Depression Now Affects 300 Million People
The World Health Organization is calling on governments worldwide to invest more in mental health support, while reporting that the rate of people living with depression rose 18% between 2005 and 2015.
Depression affects over 300 million people, the UN public health agency said in a March 30 press release. It’s now the leading cause of ill health and disability worldwide.
In the United States, about 16.1 million adults—or 6.7% of adults—had at least one major depressive episode during 2015, according to the National Institute of Mental Health (NIMH).
The WHO, which launched the campaign “Depression: Let’s Talk” to fight the stigma associated with mental illness, says there’s not only a health benefit to treating depression but a major economic benefit as well.
Worldwide, the economic loss from depression is said to be $1 trillion every year. In the U.S., the CDC estimated that the economic burden of depression was over $210 billion in 2010.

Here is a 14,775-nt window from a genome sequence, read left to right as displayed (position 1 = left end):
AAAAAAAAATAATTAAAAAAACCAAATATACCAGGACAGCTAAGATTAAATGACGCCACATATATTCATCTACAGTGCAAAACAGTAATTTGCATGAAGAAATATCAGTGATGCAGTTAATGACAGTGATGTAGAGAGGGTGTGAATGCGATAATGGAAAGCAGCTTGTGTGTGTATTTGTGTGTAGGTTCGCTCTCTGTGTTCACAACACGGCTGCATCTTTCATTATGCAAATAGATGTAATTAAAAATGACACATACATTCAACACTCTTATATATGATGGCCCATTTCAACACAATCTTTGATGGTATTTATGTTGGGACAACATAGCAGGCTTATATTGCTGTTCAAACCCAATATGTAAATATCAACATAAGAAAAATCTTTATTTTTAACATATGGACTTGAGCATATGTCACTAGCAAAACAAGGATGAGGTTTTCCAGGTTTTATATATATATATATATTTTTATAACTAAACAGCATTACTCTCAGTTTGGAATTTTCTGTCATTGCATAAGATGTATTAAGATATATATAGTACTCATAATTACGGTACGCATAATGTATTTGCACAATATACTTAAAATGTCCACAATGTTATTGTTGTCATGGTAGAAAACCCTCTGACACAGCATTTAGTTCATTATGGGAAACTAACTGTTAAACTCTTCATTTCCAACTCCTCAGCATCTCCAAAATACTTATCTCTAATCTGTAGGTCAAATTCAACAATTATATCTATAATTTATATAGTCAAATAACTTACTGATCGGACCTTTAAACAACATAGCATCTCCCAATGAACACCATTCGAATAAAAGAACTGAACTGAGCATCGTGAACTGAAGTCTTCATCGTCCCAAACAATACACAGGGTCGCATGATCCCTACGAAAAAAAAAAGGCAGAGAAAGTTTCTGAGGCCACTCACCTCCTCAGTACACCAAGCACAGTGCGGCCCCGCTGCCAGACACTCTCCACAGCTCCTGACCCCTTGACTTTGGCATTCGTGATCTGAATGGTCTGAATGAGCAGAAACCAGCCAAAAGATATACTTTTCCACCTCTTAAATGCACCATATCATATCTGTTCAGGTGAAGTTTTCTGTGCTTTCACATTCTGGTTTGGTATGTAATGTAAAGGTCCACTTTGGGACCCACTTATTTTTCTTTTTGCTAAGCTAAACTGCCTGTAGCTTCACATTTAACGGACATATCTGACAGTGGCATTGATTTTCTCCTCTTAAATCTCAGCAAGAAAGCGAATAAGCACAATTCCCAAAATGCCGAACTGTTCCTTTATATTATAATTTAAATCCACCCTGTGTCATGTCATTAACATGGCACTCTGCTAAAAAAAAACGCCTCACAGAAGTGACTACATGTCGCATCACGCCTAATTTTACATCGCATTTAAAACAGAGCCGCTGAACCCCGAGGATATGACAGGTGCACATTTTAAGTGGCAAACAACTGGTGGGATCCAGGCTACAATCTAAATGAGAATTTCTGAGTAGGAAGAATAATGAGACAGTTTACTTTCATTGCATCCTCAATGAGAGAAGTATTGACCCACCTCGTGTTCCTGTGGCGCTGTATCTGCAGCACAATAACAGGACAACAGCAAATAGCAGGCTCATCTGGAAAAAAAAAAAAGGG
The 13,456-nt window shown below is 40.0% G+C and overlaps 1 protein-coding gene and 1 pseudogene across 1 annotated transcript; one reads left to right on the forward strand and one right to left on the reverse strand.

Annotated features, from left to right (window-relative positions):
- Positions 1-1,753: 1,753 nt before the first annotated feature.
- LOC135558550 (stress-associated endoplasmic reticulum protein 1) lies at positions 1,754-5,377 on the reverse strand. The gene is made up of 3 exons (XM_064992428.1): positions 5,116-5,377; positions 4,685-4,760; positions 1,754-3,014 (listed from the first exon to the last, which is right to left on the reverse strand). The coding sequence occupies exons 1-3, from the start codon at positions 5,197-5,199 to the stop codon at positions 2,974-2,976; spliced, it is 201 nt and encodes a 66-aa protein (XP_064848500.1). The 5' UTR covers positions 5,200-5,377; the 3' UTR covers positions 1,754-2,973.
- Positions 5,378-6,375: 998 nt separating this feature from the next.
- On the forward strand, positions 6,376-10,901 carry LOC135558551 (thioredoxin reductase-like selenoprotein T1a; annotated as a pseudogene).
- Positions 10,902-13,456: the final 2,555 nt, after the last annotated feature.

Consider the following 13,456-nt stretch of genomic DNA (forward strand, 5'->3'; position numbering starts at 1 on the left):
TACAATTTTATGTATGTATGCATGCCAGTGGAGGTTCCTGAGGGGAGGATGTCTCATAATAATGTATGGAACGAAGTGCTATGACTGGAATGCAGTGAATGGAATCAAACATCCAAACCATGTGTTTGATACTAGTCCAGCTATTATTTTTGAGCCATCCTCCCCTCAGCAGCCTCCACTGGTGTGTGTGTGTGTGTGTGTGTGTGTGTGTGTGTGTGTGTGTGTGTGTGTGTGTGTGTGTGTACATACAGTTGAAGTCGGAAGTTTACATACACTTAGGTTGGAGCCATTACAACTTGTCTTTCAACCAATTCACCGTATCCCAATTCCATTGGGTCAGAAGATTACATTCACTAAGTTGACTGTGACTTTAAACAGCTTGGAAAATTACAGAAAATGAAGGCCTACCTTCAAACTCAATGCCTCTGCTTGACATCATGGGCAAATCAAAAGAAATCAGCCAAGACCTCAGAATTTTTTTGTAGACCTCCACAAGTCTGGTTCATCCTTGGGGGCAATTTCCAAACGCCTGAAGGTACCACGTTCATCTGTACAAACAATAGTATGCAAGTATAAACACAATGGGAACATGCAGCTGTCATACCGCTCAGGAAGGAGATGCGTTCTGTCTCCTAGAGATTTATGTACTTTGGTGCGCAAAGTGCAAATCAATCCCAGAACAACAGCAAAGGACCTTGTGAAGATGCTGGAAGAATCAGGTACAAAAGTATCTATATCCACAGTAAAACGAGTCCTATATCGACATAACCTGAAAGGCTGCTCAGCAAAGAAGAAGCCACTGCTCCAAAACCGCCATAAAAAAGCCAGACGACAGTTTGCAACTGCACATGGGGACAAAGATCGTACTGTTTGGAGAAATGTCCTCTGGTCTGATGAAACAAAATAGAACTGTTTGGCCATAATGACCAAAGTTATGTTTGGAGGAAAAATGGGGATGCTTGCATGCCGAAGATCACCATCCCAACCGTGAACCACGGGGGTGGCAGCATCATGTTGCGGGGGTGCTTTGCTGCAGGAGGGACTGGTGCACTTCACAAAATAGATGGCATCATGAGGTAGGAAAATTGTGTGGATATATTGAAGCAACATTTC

The economic burden is incurred by a combination of health and welfare costs to governments, loss of workplace productivity, and ultimately the effect this has on families and households that are dependent on working individuals.
Putting more money into getting people help “makes economic sense,” said the WHO in the press release.
Currently, governments both rich and poor are not meeting this need.
As a result, even in high-income countries, nearly half of people with depression don’t get treatment. It’s a serious issue that deserves attention. “These new figures are a wake-up call for all countries to re-think their approaches to mental health and to treat it with the urgency that it deserves,” said Margaret Chan, Director-General of the WHO.
Addressing and treating depression would have a wide-ranging impact. WHO identifies “strong links between depression and other noncommunicable disorders and diseases,” including substance use disorders, diabetes and heart disease. Not to mention the hundreds of thousands of suicides each year.
Excessive drinking is often associated with mental health problems including depression and anxiety as well as substance use disorders and eating disorders, according to the CDC.